Bulls

Bucks heading home with confidence: 'Now it's our turn'

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Bucks heading home with confidence: 'Now it's our turn'

The Milwaukee Bucks are 0-16 all-time in playoff series in which they lose the first two games. But these Bucks are determined to break that streak.

They find themselves in this situation after dropping Game 2 on Monday, two days after a 12-point loss in the series opener.

But despite returning to Milwaukee without a win, Jason Kidd's group is confident they can replicate the Bulls' home success in Games 3 and 4.

[SHOP: Gear up, Bulls fans!]

"Hell yeah," said O.J. Mayo, when asked if they still believe they can stay competitive. "It’s a playoff series. (The Bulls) did what they were supposed to do. They got home court advantage, they won two games. Go back to Milwaukee and we’ve got to take care of business.

"We tried to come in here and steal one and they protected home. Now it’s our turn."

They still have obvious kinks to work out, specifically better ball movement, but they leave Chicago on somewhat of a high note, being within two possessions late in their Game 2 loss after playing even with the Bulls through a half in Game 1. In the first two games, they forced the Bulls into 34 turnovers, limited All-Star Pau Gasol with suffocating double-teams and, for a team with four core players making their playoff debuts, got their first taste of postseason basketball.

They posted a 23-18 home record in the regular season, including a 95-91 win over the Bulls on April 1. Derrick Rose hadn't yet returned from knee surgery in that contest, but the Bucks owned the glass in that game, got positive contributions from Michael Carter-Williams (21 points) and Mayo (13 points) and closed with a strong fourth quarter to earn the victory.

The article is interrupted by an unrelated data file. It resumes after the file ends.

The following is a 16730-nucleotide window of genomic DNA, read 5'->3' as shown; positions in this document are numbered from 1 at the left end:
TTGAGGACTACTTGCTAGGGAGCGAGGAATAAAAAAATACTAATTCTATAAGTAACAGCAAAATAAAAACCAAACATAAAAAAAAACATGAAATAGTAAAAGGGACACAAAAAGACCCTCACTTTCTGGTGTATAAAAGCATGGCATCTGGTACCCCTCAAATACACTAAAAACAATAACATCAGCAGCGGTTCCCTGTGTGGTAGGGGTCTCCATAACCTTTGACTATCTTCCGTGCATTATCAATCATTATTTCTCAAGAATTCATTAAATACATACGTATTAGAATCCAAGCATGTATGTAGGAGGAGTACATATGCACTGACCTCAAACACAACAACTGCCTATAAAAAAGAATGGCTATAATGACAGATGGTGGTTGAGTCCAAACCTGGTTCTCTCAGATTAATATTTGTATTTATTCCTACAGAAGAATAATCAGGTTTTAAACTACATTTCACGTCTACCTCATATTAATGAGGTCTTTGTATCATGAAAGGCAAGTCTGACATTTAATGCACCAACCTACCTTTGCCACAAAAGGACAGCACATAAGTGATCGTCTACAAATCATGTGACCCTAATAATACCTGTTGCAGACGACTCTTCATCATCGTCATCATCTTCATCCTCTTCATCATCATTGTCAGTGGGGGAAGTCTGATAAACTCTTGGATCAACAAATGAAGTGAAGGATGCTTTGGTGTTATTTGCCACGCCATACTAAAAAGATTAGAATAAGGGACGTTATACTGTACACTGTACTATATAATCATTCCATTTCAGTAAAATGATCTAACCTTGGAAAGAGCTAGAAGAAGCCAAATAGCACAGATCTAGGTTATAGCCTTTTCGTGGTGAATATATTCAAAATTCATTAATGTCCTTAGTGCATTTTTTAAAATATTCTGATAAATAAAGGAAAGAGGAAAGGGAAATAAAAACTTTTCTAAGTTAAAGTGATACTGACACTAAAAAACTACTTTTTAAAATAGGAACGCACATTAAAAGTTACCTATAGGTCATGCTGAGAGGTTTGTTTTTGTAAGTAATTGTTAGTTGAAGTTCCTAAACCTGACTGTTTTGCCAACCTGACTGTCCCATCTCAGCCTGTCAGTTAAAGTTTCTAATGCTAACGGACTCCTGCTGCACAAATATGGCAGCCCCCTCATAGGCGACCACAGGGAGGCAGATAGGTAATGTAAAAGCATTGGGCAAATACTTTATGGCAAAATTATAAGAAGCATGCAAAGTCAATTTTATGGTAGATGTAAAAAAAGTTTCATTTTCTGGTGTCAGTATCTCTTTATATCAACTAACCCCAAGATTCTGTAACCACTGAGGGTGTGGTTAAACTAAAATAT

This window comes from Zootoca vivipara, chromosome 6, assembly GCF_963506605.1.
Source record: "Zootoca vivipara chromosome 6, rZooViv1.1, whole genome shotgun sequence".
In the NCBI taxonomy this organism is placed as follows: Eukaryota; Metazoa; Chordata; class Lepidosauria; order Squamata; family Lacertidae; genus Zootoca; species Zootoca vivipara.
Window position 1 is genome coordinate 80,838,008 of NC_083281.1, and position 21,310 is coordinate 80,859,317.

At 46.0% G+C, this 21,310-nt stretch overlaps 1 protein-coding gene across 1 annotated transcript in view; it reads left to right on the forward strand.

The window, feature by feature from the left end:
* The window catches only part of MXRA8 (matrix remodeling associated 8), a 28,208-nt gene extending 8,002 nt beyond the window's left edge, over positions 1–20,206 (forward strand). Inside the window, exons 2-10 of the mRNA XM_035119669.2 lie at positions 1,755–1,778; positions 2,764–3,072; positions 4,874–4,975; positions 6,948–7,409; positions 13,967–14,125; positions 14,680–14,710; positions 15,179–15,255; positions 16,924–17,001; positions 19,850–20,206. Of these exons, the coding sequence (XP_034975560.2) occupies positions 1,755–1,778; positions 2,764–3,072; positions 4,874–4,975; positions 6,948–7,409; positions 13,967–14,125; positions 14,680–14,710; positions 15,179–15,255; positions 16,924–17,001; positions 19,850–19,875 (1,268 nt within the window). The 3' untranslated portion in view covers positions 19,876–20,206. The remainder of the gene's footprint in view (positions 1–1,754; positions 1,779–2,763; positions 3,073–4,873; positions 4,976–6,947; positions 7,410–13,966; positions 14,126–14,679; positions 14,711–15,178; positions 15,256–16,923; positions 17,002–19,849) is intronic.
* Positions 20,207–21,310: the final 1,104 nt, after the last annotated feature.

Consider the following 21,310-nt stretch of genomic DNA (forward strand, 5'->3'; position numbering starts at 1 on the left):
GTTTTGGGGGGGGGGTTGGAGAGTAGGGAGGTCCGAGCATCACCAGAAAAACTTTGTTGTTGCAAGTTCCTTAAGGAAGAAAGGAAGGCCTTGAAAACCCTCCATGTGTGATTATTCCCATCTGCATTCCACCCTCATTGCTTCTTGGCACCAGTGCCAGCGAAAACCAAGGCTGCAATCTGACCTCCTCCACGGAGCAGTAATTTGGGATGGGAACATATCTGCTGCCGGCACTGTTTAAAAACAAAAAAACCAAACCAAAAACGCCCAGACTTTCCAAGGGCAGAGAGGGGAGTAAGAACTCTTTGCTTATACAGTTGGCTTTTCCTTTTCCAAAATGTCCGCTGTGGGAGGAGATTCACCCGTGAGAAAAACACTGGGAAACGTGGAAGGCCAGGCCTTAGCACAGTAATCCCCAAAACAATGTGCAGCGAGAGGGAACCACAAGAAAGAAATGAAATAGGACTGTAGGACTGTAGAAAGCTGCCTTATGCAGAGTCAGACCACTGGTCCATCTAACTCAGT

[RELATED: Bucks get physical in attempt to swing series vs. Bulls]

That win was a learning experience, as were Games 1 and 2 in this series. Leading scorer Khris Middleton said after the game that the Bucks were noticeably better on Monday than they were on Saturday, and that he expected that to continue in Game 3.

"We lost these two, but we're going to fight to get this series back," he said. "We're going to defend our home court on Thursday."

Bulls Talk Podcast: The ultimate Bulls briefing to get you ready for Opening Night

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USA TODAY

Bulls Talk Podcast: The ultimate Bulls briefing to get you ready for Opening Night

On this edition of the Bulls Talk podcast, Mark Schanowski sits down with Kendall Gill and Will Perdue to discuss all the need-to-know topics to get you ready for the season opener. The guys analyze how Lauri’s injury will make its mark on the early season rotation, whether Jabari will return to the starting unit or embrace the 6th-man role and why Portis betting on himself is the right move. Plus, Kendall has the key to unlock a “6th Man of the Year” award for Portis this season.

Listen to the full episode here or via the embedded player below:

'Underdog' Tyler Ulis will fit in just fine with these Bulls

'Underdog' Tyler Ulis will fit in just fine with these Bulls

It's been a whirlwind of a summer for point guard Tyler Ulis, but he finally feels like he's found a home. Literally.

The 5-foot-9 point guard was cut by the Suns in late June, latched on with a training camp invite by the Warriors and was subsequently waived on Friday. It was then that Ulis, working out in California, received a call from his agent. He had been claimed on waivers by the Chicago Bulls. His hometown Bulls.